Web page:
The 5 Biggest Short Sale Mistakes a Realtor Should Not Make

Services for Real Estate Pros with Jaycee Realty, Inc.

Through processing over 450 short sales, I figured it would be worthwhile to share some of my experiences relating to the 5 Biggest Short Sale Mistakes a Realtor Should Not Make.

1.  Don't Hire an Unqualified Professional to Facilitate or Negotiate with the Bank
I can't even begin to tell you how many times our office has received a request to process a short sale which has been previously "worked" by another individual or entity.  When our office receives such a file the first thing we do is check on the status with the bank (after we receive proper authorization).  9 times out of 10 the most recent follow up on the file was greater than 30 days prior to our receipt of the file.  If a Seller is relying on a professional to work on the short sale, shouldn't they be "working the short sale?"  To make matters worse, sometimes these professionals take money up-front to work the file.  Is this right?  Is this abusive to the distressed homeowner?Is this legal (In some states no it's not legal)?

2.  Don't Pay any Upfront Fees for Someone to Facilitate a Short Sale
This one is kinda' sticky.  Notice how I use the word "Facilitate" which is dramatically different than "Negotiate".  If you are looking for someone to Negotiate a short sale agreement for you, then you are more than likely going to use the services of any attorney (in Florida).  In this case, an attorney may require a retainer fee which is usually paid up front.  IN MY OPINION THIS IS FINE AND IT'S OK TO PAY AN ATTORNEY UP FRONT (check local laws to confirm).  In all other circumstances however, once the Facilitator (one who pushes papers and follows up with the lender) is paid to "work" the file, what incentive does he/she have to get the file closed?  In all of the transactions we have ever Facilitated we have never charged any upfront fees whatsoever.  If a deal does not close, we don't get paid -- it's that simple.  The only party entitled to payment up front is an attorney if he is Negotiating and if he's providing real value (i.e. - Staying a foreclosure or negotiating on a workout etc.).

3.  Not Being Proactive or Doing Nothing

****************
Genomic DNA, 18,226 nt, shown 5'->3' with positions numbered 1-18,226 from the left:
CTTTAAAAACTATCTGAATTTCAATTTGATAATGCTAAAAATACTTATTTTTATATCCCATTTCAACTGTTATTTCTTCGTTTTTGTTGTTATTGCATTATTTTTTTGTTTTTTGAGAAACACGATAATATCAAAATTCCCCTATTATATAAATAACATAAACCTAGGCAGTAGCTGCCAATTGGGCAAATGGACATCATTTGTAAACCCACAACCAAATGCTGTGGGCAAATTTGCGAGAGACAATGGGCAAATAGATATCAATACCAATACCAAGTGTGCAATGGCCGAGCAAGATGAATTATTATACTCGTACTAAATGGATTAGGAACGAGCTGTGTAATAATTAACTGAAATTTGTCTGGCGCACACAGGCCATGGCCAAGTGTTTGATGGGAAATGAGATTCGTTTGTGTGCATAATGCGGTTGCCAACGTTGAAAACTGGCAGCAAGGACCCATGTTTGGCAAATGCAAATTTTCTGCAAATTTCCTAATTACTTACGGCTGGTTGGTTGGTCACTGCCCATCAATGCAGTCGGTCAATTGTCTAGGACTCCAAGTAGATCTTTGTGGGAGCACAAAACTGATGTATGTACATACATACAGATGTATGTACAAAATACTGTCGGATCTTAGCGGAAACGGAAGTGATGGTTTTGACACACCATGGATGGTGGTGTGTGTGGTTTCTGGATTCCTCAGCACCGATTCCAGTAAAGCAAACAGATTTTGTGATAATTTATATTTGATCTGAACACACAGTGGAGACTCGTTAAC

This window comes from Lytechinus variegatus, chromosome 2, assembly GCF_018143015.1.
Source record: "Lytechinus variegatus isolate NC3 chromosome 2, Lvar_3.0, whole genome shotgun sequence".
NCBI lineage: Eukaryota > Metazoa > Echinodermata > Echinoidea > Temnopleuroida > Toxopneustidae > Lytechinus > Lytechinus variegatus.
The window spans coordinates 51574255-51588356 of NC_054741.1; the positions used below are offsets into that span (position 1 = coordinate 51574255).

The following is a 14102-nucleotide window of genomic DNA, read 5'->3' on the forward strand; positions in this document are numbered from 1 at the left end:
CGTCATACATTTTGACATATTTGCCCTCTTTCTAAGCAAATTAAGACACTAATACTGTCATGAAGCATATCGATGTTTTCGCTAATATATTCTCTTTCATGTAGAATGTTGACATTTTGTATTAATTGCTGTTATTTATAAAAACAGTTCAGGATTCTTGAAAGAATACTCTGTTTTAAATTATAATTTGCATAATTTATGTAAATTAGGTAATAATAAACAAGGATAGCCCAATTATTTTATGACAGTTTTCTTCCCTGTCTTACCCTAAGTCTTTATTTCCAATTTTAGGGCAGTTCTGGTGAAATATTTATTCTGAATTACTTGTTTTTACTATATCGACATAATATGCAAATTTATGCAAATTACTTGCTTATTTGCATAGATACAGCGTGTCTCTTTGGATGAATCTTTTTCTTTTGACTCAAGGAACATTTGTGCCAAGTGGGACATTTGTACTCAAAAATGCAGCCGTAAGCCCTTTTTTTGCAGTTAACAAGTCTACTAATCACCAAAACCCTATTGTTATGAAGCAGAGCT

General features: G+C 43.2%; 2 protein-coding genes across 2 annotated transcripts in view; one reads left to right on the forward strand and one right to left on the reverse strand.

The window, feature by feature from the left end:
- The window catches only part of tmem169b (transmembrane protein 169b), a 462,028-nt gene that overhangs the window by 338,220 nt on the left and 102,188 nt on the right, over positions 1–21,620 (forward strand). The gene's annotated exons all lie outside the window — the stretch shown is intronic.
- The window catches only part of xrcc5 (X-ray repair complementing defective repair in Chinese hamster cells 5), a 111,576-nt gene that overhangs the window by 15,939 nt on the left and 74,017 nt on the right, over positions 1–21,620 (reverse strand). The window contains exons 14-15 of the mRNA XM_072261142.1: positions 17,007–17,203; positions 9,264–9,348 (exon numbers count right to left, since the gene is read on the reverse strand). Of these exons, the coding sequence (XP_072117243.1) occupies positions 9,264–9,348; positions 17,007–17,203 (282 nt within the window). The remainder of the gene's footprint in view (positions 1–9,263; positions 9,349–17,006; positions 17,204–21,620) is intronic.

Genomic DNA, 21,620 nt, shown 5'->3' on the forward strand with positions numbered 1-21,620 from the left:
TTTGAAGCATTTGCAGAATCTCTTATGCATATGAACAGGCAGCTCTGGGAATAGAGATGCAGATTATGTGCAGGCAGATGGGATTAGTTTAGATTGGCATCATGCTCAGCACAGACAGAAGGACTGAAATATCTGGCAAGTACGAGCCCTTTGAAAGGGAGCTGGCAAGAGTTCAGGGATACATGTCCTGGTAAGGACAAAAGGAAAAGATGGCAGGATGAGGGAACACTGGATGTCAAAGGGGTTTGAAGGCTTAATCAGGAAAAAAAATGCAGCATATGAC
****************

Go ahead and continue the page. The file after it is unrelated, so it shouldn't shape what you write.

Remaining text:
If you don't follow up on a consistent basis with the bank representative handling the short sale request, you will go nowhere V-E-R-Y S-L-O-W-L-Y.  You should follow up with the bank no less than one time per week and often times several times per week.

4.  Rolling Over and Taking No for an Answer
Over the past 3.5 years we have communicated with many of the major banks office of the President.  Why?  Because we received a "no" from the loss mitigation department regarding a short sale or the loss mitigation department stalled in reaching a decision.  In the spirit of reaching the top decision maker at the bank(s), we have reached out the the president's office at:  Bank of America, Countrywide (when it was separate from B of A), Wells Fargo, Chevy Chase, National City (before PNC) and many others.  You'd be surprised how often we have gotten a bank to respond quicker and/or reverse a decision previously made.  This method is highly suggested but should be used sparingly and only when justified as you don't want to be characterized as "the Boy who Cried Wolf."

5.  Trusting the Other Agent
This is not meant to offend any Real Estate Professionals (only Real Estate "un" professionals).  It merely points out that the Agent (usually the Listing Agent) is trying to protect the interests of their respective client/customer without regard to the other side of the transaction.  Use caution when speaking with "the other side".  Ask specific questions that don't require a simple "yes/no" response.  When you are able, follow up with independent investigations relating to the Agent's statements.  And most importantly, if the Agent gives you a timeline of when to expect an event to occur, CONTACT THE AGENT TO FOLLOW UP THE DAY AFTER THE EXPRESSED TIME FRAME.

While I like to keep my postings on the short side (no pun intended) there are several additional Short Sale Mistakes a Realtor Should Not Make.  I'll review those in future postings.

Posted by

Rick Schuster

Licensed Real Estate Broker - Jaycee Realty, Inc.
Licensed Title Insurance Agent - Home Guardian Title, Inc.
Licensed Mortgage Broker - Leading Edge Mortgage Corp

2101 NW Corporate Blvd, Ste 211
Boca Raton, FL 33431

561-206-2835 - via Google Voice
561-988-2546 -Fax

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Brian L. Sirota, Esq.
Bristar Realty (Realtor/Attorney) - Orange, CA
For Solutions: (714) 501-7660

Right as rain, Rick.   Generally, a request for advance fees may indeed raise a red flag.  

If possible, a distressed homeowner should consult an attorney and accountant.   A free and recommended option is to contact a HUD approved counselor.  

In California, a broker may receive an advanced fee to negotiate a short sale if they meet certain requirements.  Among them:  1) An advance fee contract needs to be approved by the Department of Real Estate; 2) fees must be handled in a client trust account, and 3) and disclosure of fees must be made during escrow.   If disclosures are made outside of escrow, it's a red flag.   

Also, in California, an attorney may negotiate a short sale.  Brian




Dec 02, 2010 09:09 AM #1
Matt Grohe
RE/MAX Concepts - Des Moines, IA
Serving the metro since 2003

Rick: Thanks for sharing your insight. 450, that's a lot!

Dec 02, 2010 02:51 PM #2
Rick Schuster
Jaycee Realty, Inc. - Boca Raton, FL

Brian -- thanks for the info on California -- VERY INSIGHTFUL and thorough!  Also, great point regarding a HUD approved counselor at

Dec 03, 2010 12:08 AM #3
Rick Schuster
Jaycee Realty, Inc. - Boca Raton, FL

Hi Matt:  Thanks for reading and commenting on the post.  Rick.

Dec 03, 2010 12:09 AM #4
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